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RESTAURANT REVIEW : Dinner at Tumbleweed Can Be a Moo-ving Experience

January 15, 1988|CHARLES PERRY

There's a photo of cows on the wall. Why cows? Oh--OK, now I get it. Tumbleweed is a Texas restaurant (Texas cattle) and it's also (this is more subtle) a grazing restaurant.

Yes, this is more or less Texas food for gourmet grazers. No appetizers and main courses here, just big plates, little plates and medium plates, so the modern diner can browse and munch in a sort of unstructured, unfenced fashion.

It's great fun. The decor may be Americana of the bleak sort--grainy photo blow-ups in heavy wooden and metal frames screwed right into the flat yellow walls--and you may be able to order homey dishes like coleslaw and corn sticks, but Elka Gilmore's latest restaurant isn't simply a return to the Tex-Mex food of her childhood. It's sophisticated stuff. Water or beer you drink from canning jars for a quaintly rustic touch, but there's a shrewdly selected wine list as well, and if you order wine they bring out actual wine glasses.

The menu changes daily, but the basic pattern is a selection of barbecued meats and grilled fish (the big plates), soft tacos and salads (the medium plates) and a lot of tiny items that might be appetizers or side dishes or snacks. The small snacky things may be samples from the barbecue of the day, or they may be dashing inspirations like a tiny oyster in crunchy cornmeal breading topped with a dollop of ancho mayonnaise, perched on a bed of fresh salsa cruda in an oyster shell.

The barbecued meats of the day, always good and smoky, generally include beef brisket, chicken and sausage, though you might find quail, lamb, duck or rabbit as well.

Baby lamb back ribs make particularly good barbecue, but it must be said that Gilmore's basic barbecue sauce is rather tame--perhaps it's a barbecue sauce meant to go with her shrewdly selected wines. If you order the combo plate, you get samples of all the barbecue items and also the fish selections of the day; a grazer's bargain. The fish dishes often seem self-consciously rough and ready, like striped bass rubbed with red peppers and garlic in a lemony sauce flavored with browned green onions. The middle-sized plates are likely to be things like a chicken salad, which is more or less the tart coleslaw mixed with smoked chicken. I've had a nice ceviche tostada with creamy scallops and a great soft taco filled with crisply breaded chunks of striped bass.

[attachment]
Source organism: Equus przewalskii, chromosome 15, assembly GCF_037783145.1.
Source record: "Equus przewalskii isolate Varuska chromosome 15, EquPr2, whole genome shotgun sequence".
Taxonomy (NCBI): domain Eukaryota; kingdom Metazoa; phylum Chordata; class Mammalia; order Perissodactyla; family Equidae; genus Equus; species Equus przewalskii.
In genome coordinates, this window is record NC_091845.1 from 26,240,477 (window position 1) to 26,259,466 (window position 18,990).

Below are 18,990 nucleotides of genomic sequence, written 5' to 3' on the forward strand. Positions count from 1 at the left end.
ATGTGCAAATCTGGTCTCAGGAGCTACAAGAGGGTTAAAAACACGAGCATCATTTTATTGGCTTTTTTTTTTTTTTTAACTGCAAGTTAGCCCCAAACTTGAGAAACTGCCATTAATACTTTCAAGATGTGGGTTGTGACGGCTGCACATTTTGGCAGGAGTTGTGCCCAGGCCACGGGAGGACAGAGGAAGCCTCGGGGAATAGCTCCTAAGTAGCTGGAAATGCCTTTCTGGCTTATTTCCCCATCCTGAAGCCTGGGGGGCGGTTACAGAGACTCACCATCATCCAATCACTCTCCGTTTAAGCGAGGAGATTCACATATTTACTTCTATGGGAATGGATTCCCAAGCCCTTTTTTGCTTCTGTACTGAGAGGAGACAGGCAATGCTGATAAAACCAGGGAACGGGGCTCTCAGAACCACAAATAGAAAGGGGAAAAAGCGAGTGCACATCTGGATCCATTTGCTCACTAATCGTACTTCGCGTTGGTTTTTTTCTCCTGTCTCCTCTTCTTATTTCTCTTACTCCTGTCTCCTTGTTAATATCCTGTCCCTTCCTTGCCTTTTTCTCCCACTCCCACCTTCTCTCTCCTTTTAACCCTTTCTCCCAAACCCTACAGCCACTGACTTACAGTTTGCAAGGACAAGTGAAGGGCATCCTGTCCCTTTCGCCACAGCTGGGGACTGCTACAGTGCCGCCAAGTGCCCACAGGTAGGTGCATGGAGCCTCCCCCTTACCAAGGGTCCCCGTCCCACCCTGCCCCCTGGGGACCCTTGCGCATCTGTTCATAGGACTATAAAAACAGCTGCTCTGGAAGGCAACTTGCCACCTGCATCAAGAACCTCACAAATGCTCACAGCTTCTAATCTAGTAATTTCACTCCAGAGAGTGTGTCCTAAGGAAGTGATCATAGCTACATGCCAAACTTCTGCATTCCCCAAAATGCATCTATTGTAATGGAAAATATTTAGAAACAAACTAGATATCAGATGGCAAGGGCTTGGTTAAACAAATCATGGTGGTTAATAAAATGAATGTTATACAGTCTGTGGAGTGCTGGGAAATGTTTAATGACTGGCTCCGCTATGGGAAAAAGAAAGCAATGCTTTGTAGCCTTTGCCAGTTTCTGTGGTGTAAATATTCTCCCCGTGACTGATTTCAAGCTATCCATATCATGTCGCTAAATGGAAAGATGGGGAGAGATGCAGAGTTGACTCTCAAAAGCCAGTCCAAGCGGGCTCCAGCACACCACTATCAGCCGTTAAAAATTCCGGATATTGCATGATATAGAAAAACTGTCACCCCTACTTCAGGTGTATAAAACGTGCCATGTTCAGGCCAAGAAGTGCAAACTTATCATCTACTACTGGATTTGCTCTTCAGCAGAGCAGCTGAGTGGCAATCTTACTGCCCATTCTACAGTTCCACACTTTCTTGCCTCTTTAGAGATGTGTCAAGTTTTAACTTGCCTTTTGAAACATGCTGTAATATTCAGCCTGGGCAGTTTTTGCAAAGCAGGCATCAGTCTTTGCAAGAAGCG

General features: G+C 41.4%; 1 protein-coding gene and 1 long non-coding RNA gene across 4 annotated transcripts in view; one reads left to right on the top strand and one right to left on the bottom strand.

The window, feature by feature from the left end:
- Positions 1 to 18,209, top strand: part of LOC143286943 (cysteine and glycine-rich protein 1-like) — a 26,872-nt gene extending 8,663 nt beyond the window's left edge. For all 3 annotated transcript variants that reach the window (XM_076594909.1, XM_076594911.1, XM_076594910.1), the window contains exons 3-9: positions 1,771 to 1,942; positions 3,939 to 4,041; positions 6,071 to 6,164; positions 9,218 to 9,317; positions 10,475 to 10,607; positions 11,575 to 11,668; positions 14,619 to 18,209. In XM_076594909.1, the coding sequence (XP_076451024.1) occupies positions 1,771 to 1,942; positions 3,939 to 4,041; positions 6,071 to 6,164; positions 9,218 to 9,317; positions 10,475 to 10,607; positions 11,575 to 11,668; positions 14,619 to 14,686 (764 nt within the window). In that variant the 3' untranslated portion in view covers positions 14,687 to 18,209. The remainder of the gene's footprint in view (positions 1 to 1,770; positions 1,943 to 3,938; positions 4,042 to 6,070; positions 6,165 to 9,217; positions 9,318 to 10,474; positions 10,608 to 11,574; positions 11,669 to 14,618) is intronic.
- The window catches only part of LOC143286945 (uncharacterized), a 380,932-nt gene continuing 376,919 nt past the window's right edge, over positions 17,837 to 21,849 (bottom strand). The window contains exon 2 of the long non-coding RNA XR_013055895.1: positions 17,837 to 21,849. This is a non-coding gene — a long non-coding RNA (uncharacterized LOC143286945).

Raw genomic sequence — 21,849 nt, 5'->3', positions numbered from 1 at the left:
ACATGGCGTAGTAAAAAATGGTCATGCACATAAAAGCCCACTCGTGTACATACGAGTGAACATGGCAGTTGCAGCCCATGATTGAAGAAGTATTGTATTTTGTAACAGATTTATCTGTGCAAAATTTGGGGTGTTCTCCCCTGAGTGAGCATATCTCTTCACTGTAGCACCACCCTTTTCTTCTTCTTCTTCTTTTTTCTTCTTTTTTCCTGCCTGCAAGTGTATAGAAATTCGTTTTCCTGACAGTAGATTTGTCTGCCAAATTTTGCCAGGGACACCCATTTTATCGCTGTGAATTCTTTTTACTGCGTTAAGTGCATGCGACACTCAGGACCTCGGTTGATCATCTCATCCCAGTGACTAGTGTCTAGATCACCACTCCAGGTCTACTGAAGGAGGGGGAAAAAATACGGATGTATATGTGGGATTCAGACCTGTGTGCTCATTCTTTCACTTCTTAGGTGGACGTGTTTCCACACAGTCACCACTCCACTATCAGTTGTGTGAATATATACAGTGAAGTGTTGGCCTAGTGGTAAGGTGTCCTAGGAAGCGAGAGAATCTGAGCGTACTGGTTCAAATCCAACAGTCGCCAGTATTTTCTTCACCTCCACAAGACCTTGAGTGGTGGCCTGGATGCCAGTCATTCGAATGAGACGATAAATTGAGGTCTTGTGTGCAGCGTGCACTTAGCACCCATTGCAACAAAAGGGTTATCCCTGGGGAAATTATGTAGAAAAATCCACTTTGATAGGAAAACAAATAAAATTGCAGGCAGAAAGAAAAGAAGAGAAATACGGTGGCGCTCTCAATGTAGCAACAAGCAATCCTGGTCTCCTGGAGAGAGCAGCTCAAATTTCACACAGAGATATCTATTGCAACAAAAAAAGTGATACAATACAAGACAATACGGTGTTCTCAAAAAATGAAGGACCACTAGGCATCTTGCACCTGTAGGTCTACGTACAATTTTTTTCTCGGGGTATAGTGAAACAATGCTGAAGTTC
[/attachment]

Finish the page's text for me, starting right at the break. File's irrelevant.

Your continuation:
The best part of the meal is the side dishes you can get with your entrees--or by themselves, I'm sure. There are cornsticks, that crunchiest form of corn bread, and an excellent corn pudding, pudding-y on the bottom and browned on top. Thick slices of smooth-textured yellow Finnish potatoes are roughly browned and topped with good fresh salsa cruda. Sometimes there is bean cake, more or less gigantic black bean falafel. Pickled vegetables are very tart and may turn out to be a totally red color scheme of beets, red onions and a red jalapeno.

Among the desserts, the clear winner is a very satisfying apple spice cake of a dry, chewy texture with chunks of apple in it. But there's often a good brownie-like flourless chocolate cake, and I've had a rather firm baked apple with walnuts and a lightly floured pineapple fritter that were pretty striking. Now if I can just figure out why the cows in that photo on the wall are tinted dark purple.

Tumbleweed, 130 S. Beverly Drive, Beverly Hills, (213) 274-5844. Open for lunch Monday-Saturday, dinner daily. Beer and wine only. Street parking; valet parking evenings. All major credit cards accepted. Dinner for two (food only), $23-$62.

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